Beyond Pizzas & Pies, Grades 3-5: 10 Essential Strategies for Supporting Fraction Sense by Julie McNamara and Meghan M. Shaughnessy
Welcome fellow Recovering Traditionalists to Episode 148. Today we are looking at one answer to the question Why Is Understanding Fractions So Hard?
Fractions are often not a favorite math concept for kids or adults. But it is my belief that it’s because textbooks didn’t give us an opportunity to actually build Fraction Sense. Instead we were just told the rules and procedures for operating with fractions.
That’s why we have common phrases like “Ours is not to question WHY, just invert and multiply!” and bumper stickers like 5 out of 4 people are bad at math.
To many of us, fractions are just two numbers slapped together with a line between them.
We never got to fully develop an understanding of them as numbers. In the book Beyond Pizzas & Pies, Grades 3-5: 10 Essential Strategies for Supporting Fraction Sense by Julie McNamara and Meghan M. Shaughnessy they start the book off on pages xviii and xix with the heading “Why Is Understanding Fractions So Hard?” and here is what they write:
“Helping students develop a deep and flexible understanding of fractions is a complex endeavor. In order for students to understand fractions and fraction notation, they must be able to think about numbers in a different way than when they are working with whole numbers. For example, instead of viewing a number such as 34 as representing a specific quantity, when the same digits (3 and 4) are used in the number ¾, the digits 3 and 4 represent a relationship. In addition, students need to consider the context in which the number ¾ occurs. While the relationship between the numerator 3 and the denominator 4 doesn’t change across contexts, the way the fraction is represented does.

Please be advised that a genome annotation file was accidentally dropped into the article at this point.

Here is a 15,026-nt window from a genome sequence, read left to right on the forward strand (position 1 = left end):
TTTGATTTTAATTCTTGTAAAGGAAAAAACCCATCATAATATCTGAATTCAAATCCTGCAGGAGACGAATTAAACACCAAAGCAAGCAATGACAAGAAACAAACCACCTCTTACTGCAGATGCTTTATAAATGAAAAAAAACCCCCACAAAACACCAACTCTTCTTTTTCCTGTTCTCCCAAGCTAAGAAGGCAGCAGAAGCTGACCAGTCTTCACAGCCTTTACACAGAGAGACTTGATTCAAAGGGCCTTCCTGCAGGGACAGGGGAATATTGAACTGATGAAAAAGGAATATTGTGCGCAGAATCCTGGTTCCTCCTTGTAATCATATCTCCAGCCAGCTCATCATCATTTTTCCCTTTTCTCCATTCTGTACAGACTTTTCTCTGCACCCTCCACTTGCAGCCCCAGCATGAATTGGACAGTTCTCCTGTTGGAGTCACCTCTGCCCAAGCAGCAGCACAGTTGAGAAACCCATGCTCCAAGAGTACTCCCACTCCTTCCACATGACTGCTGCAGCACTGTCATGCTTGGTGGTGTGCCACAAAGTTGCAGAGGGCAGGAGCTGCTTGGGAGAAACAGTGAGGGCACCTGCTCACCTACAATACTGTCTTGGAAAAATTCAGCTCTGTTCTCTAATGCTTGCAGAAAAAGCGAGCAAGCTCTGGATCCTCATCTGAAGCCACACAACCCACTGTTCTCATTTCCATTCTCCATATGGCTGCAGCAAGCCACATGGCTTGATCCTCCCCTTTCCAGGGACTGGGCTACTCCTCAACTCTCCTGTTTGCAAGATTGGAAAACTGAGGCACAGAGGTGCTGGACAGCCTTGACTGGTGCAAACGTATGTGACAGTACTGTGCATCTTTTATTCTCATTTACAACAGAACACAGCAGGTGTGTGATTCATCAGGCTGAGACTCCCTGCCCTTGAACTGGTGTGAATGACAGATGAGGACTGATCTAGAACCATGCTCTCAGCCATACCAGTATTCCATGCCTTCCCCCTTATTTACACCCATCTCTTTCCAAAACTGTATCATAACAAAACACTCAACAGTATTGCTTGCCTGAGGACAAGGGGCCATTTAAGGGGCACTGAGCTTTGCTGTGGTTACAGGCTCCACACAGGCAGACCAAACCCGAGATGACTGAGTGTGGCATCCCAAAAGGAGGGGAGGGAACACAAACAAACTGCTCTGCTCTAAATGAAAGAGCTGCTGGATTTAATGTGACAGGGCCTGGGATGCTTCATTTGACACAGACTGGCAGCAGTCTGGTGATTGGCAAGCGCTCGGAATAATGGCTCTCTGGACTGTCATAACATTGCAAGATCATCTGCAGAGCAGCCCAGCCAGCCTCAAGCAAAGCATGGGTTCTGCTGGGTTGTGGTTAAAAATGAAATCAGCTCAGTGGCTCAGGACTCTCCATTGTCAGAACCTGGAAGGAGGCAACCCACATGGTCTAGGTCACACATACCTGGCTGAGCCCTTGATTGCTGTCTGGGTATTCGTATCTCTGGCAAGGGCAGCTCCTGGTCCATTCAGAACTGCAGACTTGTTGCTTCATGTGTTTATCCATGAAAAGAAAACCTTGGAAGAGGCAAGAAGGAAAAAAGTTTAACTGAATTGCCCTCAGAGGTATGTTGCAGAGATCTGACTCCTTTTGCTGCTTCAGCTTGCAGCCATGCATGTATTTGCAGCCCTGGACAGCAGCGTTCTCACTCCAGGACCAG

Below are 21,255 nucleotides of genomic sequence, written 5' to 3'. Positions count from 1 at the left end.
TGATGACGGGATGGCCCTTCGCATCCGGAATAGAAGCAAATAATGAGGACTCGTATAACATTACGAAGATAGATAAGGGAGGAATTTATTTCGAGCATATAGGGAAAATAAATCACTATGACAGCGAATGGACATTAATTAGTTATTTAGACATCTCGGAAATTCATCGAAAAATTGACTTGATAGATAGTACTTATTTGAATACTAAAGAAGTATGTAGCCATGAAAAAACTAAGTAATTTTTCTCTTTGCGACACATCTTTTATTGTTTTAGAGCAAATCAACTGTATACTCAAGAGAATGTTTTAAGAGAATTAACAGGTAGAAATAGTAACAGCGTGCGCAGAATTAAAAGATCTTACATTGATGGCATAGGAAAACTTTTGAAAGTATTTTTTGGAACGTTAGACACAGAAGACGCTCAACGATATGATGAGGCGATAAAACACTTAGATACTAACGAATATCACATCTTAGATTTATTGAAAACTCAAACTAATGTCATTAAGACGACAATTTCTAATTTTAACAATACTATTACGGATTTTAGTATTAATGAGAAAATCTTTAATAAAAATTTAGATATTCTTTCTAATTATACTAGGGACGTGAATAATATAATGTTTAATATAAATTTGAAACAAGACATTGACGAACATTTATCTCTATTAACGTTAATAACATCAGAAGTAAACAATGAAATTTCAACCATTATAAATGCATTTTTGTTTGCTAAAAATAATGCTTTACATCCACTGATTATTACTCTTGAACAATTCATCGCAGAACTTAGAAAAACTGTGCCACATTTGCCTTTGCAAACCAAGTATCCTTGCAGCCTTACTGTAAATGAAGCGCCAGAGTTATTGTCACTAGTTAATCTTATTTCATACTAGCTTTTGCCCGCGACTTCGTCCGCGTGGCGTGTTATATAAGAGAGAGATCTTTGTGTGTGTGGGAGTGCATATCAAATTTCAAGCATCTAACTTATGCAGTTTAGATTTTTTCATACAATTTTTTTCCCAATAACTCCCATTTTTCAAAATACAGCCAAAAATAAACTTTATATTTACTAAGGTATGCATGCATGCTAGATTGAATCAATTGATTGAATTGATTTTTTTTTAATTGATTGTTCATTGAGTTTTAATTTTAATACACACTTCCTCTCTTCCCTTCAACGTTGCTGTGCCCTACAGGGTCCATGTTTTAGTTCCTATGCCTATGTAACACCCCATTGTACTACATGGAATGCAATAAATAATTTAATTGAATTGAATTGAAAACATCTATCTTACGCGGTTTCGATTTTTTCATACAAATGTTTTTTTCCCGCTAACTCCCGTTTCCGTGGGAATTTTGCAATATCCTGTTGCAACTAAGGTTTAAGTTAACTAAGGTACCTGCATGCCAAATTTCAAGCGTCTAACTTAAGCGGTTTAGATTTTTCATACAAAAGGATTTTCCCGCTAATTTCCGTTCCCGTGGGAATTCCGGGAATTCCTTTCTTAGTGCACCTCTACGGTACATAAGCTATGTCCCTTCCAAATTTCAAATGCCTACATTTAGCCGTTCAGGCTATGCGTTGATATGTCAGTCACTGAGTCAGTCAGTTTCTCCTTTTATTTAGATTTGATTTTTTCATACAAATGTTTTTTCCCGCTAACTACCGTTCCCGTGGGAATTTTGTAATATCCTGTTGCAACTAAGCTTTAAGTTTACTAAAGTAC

When considering ¾ as a number, the 3 represents three one-fourths, and the whole, or unit, is one.
When considering ¾ as part of an area, the 3 represents three replications of the area that is one-fourth of the whole.
When ¾ is considered as a measure, the 3 is three iterations of the distance that is one-fourth of the whole.
When ¾ is considered as part of a set, the 3 could mean three items, six items, twenty-four items, and so on, depending on the size of the entire set.”
Now along with each of those examples are visual images showing the different contexts of ¾, but because this podcast is all audio I’m just sharing the explanation.
Think about all those different contexts and meanings for fractions. When kids are dealing with whole numbers, a 2 just means 2. It’s very straightforward and easy to visualize, but ⅖ isn’t as easy.
If you teach fractions, or even if you want to better understand fractions for yourself, I recommend getting the book but I also have two free resources for you. Over on my vlog TheRecoveringTraditionalist.com I just put out a video about How to Build Fraction Sense. So if you are wanting to better understand fractions, go watch that video.
One of the 8 number sense concepts we need to build around fractions is Subitizing. So underneath the video is a spot you can request my free Fraction Subitizing Cards. I’ll link to the video and the book on the show notes page buildmathminds.com/148.
Until next week my Fellow Recovering Traditionalists, keep Building Math Minds.
These episodes are sponsored by the online trainings that I do for elementary educators. Registration for The Flexibility Formula K-2 and 3rd-5th is now open. These courses help you understand the foundation of number sense, how number sense builds kids’ flexibility with numbers, and how that impacts their ability to become fluent with the mathematics at your grade level. Go to buildmathminds.com/enroll to learn more about each course and get enrolled.